Beware of Buzzwords. Software Companies Are Selling You a Bill Of Goods
9/22/2016 3:35 PM
I was reading along yesterday when I ran across this from my buddy Anne Zieger over at EMR and HIPAA crowing about how Machine Learning might tame healthcare's Big Data. First, there is no such thing as Big Data. Depending on whom you talk to, the term big data was either coined by Dr. Francis Diebold at UPenn in a paper called A Personal Perspective on the Origin(s) and Development of \Big Data": The Phenomenon, the Term, and the Discipline or Roger Magoulas from Ultimately, big data is more about attitude than tools; data-driven organizations look at big data as a solution, not a problem. Either way, Big Data is a sales tool to get you to buy that worthless piece of nothing called Hadoop. Beware of Trojans bearing gifts and beware of people trying to sell you things. Hadoop and Map Reduce are combined to give a programmer the ability to sift through huge amounts of unstructured data. The problem with that is that they use Java to loop through this massive data store to look for things. If you've been following along with our blog, you already know why Java is particularly unsuited for this kind of work. Plus, we already have a tool for that and we've had it since 1979. Its called a database. No, databases can't handle unstructured data, but there is no such thing as unstructured data, there is only data that hasn't been structured yet. At Sentia, our solution is to structure the data, shove it into a database and run queries against it. That requires no new technology and the first query will take about as long as doing it the dumb Hadoop way. The second Hadoop query will take just as long as the first, because it works exactly the same way as the first, but the second database query will take thousands of times less, because the data is already structured. If your database server can't handle the volume of data that your Hadoop servers can, format the boxes that Hadoop is installed on and add them to your database cluster. That should solve the problem.
Second (did you forget there was a first already?) just like Big Data, there is no such thing as Machine Learning, at least not yet. Margaret Rouse posted this definition on TechTarget, where she states that machine learning is used by Facebook "... to personalize each member's feed. If a member frequently stops scrolling in order to read or "like" a particular friend's posts, the News Feed will start to show more of that friend's activity earlier in the feed."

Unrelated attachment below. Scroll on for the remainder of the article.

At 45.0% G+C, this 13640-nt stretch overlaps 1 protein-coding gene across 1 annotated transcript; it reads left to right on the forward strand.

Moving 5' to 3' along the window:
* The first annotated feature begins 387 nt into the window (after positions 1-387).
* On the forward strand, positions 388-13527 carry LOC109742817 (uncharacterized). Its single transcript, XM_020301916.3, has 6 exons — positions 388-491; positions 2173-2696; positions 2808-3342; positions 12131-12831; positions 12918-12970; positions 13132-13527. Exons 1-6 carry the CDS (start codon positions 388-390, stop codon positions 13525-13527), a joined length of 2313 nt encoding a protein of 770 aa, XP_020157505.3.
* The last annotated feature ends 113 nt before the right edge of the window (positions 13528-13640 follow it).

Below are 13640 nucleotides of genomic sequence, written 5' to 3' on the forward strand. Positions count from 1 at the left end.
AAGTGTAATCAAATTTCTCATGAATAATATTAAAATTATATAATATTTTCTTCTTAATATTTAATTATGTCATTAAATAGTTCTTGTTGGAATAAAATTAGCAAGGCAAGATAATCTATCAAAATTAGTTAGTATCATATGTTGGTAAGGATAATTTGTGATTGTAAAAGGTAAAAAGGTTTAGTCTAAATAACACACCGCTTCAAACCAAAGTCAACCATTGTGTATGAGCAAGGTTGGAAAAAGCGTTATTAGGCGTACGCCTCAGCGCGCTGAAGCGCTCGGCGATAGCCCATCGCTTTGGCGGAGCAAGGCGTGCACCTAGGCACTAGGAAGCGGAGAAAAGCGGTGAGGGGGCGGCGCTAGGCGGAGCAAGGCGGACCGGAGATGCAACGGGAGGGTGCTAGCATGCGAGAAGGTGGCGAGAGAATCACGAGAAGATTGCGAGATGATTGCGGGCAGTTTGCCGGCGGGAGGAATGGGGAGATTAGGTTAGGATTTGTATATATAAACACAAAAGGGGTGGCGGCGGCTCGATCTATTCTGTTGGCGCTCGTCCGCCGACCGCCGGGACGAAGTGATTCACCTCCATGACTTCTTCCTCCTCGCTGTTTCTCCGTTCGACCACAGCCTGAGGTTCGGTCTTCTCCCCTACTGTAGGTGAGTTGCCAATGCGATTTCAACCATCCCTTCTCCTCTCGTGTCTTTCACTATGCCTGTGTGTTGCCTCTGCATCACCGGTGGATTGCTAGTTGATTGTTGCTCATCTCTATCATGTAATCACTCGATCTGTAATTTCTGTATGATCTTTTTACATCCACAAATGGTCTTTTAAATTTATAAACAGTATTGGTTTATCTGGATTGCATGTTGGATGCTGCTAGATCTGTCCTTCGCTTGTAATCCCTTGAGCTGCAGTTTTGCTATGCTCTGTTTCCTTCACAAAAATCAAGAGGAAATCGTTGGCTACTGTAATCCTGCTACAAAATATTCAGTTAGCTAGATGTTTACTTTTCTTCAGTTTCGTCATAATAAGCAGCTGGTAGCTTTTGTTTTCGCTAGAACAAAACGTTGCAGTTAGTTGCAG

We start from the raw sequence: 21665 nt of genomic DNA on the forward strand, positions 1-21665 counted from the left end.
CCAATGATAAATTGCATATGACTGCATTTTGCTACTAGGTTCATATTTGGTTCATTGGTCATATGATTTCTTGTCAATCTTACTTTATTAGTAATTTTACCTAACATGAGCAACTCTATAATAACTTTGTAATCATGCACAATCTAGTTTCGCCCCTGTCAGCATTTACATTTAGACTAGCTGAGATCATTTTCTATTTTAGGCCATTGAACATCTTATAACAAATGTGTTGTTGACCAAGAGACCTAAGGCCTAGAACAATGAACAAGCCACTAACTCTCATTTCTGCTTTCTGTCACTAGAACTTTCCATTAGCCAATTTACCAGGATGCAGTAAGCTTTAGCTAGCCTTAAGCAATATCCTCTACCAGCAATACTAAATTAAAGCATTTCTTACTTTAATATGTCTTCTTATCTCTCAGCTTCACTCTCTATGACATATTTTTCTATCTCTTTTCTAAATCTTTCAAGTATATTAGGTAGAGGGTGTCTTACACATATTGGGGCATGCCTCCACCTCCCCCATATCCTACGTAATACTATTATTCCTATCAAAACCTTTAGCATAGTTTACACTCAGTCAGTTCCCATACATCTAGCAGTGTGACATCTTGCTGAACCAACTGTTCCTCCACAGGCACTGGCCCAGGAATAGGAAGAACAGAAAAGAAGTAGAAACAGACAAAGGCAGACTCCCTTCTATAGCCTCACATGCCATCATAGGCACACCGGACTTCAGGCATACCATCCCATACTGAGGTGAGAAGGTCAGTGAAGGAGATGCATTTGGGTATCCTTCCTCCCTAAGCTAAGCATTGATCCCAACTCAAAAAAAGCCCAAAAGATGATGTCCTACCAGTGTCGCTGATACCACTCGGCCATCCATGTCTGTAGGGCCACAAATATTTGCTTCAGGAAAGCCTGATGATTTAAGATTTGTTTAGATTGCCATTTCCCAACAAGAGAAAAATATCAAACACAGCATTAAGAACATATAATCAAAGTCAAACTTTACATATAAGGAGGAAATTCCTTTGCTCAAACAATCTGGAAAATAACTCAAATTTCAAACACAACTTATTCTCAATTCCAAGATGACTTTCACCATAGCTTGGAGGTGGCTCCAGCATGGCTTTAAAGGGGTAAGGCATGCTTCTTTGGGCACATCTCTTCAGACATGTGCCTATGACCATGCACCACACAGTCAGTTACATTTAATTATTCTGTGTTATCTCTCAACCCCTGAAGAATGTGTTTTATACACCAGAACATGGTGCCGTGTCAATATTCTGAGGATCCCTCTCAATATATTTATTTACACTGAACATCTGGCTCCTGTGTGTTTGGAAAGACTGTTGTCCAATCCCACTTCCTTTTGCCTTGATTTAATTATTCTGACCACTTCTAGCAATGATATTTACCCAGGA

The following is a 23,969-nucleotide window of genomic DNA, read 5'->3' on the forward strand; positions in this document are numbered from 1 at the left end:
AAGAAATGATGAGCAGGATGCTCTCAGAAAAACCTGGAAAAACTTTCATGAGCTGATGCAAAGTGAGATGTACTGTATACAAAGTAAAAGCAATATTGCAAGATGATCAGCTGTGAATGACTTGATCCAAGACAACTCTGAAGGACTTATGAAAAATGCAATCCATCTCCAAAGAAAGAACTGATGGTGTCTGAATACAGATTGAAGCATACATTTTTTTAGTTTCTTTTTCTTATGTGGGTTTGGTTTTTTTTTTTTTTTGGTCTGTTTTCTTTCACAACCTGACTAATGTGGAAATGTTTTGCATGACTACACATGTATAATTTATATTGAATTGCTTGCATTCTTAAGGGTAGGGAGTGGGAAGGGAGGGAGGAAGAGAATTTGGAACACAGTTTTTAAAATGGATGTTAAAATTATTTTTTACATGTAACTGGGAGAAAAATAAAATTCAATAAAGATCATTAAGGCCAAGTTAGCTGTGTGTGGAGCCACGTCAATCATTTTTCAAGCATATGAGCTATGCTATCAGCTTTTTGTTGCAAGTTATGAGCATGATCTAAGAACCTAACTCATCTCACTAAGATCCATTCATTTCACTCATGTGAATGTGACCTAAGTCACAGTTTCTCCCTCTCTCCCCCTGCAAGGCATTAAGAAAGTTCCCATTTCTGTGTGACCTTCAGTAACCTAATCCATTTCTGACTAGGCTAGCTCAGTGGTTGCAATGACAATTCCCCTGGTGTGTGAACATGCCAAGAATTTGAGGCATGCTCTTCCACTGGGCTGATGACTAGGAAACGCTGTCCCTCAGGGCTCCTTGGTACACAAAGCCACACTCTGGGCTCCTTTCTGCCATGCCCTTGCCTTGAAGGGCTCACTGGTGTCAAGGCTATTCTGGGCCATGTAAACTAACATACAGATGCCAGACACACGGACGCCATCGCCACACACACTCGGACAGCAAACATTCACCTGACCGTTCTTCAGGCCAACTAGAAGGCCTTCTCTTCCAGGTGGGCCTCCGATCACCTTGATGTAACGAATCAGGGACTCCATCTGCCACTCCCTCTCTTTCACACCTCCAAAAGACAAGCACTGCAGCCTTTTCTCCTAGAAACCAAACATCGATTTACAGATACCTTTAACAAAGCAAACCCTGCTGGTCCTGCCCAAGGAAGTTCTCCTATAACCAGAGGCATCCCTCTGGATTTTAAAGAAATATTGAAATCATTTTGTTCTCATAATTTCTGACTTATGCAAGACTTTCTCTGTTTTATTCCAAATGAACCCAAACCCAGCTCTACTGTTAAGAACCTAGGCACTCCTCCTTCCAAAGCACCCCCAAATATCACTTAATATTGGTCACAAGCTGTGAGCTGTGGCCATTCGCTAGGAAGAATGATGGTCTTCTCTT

We here at Sentia call that a query (yes, on a database) and have been doing it for decades. Here's an example of how we do it. In the Electronic Medical Records (EMR) application we wrote for our sister company Sentia Health, we query the database to find the top twenty diagnoses by doctor in a rolling six week average and rank them by number of occurrences. This allows us to show the doctor a list of the most common things he or she is diagnosing that changes over time. for example, in the fall and winter influenza (the flu) rises to the top of the list and when the doctor selects it, he or she can duplicate the first instance of that diagnosis and copy it over to the new patient, literally completing the patient documentation with one click. We wrote that query in 2002, before there was "Big Data," Hadoop or "Machine Learning." Heck, that was before there even was a Facebook and long before it was open to everyone and FAR before they started using "Machine Learning" to update your newsfeed.
Why do we mention all this to you? We told you above: Beware of Trojans bearing gifts. The people who came up with all this are trying to sell you something. The reporters, in this case bloggers, don't have the faintest idea what they are talking about. Their job is to publish or perish, not to tell it to you straight. While Walter Cronkite didn't have to know what he was talking about to report the news, he just told you what happened and he tried not to put a spin on it. That isn't the case today. The sales people, and everyone hates a sales person, don't care what you think or what the product is as long as they get your cash. They are paid to come up with new verbiage to part a fool from his money. If you are falling for this, yes, you are a fool. If you don't have the tools necessary to winnow the wheat from the chaff in your software purchases, you are an idiot and you deserve what you get. that's fine as long as you are happy with it, but this affects everyone. It is most of the reason that healthcare is claiming 20% of the Gross Domestic Product in the United States. Idiot administrators are buying buzzwords from dishonest salespeople.
Here's another example: Athena Health claims they are a cloud based EMR. Athena is practice management and uses VPN to log in to a desktop remotely. Yes, you log into a windows machine with an installed, windows based application on it. That means every one of their clients has its own installation of their product. Talk about an expensive administration nightmare. That doesn't even count setting up all those machines with the application installed on them. "Cloud" is their buzzword. They want you to think their product is SaaS (Software as a Service) like our sister company Sentia Health provides, but the can't because they don't know how to build applications that run in a browser.
We've talked about buzzwords before. Buzzwords are designed to obfuscate facts and to put lipstick on the pig that a sales person is trying to foist off on you. Yes, YOU, dear reader. If you go to a doctor (or any other business) that buys into this, and all of you do, you end up paying for that polished porcine piece of prevarication out of your own personal pocket.
If you want real software, built without using mind numbing buzzwords, you know who to call. Don't make out with the red lipped porker, or buy a pig in a poke.